We asked dozens of local development companies (LDCs) about the gender balance on their boards.
Moy Valley Resources, a company involved in LEADER based in Mayo, has four women (25%) on its 16-member board. Its CEO Annette Maughan said that it “has numerous policies in relation to the board but there are no policies specifically relating to gender balance”.
Maughan added that “at this time [we] are actively engaged with several female prospective board members as we work to achieve a better balance on our board”. She said that “crafting gender balanced boards” was a “challenge”.
“Resolving this imbalance is not a simple task however.”
Other companies have targets, but are failing to meet them. North Tipperary LDC said they strive for “at least 40% male and female representation”, but currently 11 members are male (almost 80%), and three members are female.
They said that “gender balance will be an important consideration when recruiting new members”, and that a public call for new directors this year will include a target call for women candidates.
“The Board will also use the Co-option provision for female representation. All constituent groups that nominate to the Board are requested to provide both a male and female nomination.”
Dóirín Graham, chief executive of Clare Local Development Company, where just two (9%) of the 22 board directors are women, said that the company “is fully committed to meeting the 40% gender balance target in 2023”.
Spokespersons for other companies, such as Sligo LDC, said that they aim to meet a 40% target, but in a longer time frame of over the next two to three years.
Sligo LDC currently has six women (33%) out of 18 members on its board. The spokesperson for the company said that they are currently reviewing their policy on board rotation.
Other companies, such as Kildare LDC, have and meet a target of 40%. Currently, Kildare LDC’s board has six women (60%) and four men (40%). A spokesperson for Kildare LDC said this meets their policy of at least 40% female participation on its board.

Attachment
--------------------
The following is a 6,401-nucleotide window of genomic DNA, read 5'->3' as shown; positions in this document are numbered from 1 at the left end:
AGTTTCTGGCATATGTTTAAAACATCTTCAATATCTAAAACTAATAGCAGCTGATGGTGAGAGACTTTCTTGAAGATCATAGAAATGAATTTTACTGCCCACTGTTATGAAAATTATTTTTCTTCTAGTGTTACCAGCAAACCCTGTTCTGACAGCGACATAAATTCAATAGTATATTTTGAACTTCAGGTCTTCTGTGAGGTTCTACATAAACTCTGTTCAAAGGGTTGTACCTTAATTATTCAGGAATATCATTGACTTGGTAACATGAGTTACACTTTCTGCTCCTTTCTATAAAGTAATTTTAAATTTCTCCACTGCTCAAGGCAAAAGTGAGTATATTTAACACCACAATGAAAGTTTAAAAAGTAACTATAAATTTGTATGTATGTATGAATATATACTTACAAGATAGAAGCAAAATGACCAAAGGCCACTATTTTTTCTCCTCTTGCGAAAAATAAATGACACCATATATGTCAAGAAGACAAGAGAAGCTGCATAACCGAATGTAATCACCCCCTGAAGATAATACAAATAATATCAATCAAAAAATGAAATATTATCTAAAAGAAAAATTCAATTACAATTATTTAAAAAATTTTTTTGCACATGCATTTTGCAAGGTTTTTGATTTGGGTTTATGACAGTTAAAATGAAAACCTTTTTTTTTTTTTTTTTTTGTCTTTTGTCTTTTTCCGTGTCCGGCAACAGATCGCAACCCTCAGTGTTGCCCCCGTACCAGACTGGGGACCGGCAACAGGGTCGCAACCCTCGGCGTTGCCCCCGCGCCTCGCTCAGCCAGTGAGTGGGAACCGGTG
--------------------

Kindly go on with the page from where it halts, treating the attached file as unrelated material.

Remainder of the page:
Offaly LDC, which needs to fill a vacant seat with a woman candidate to meet their own 40% gender quota, said they would be doing so.
Even those which do currently meet the quota spoke about difficulties. For instance, a spokesperson for Cavan LDC whose board comprises of over 40% women said: “The board strives for gender balance where possible but unfortunately as its difficult to attract volunteers we have to take the best nominees we can.”
Many others did not respond to repeat requests, or declined to answer questions. This included Avondhu Blackwater Partnership Company in Cork who had the worst gender representation, with just one woman (7%) out of a total of 14 board directors.
A spokesperson for the Department of Rural and Community Development did not add anything further to their comment on having “no direct role in the governance arrangements of these companies” when asked about poor gender diversity on boards.
Part two examines the distribution of LEADER grants and finds that just 8.5% of funding went to environment projects despite being one of three key themes
By Luke Butterly for Noteworthy
This investigation was proposed and funded by readers of Noteworthy, the crowdfunded investigative journalism platform from The Journal.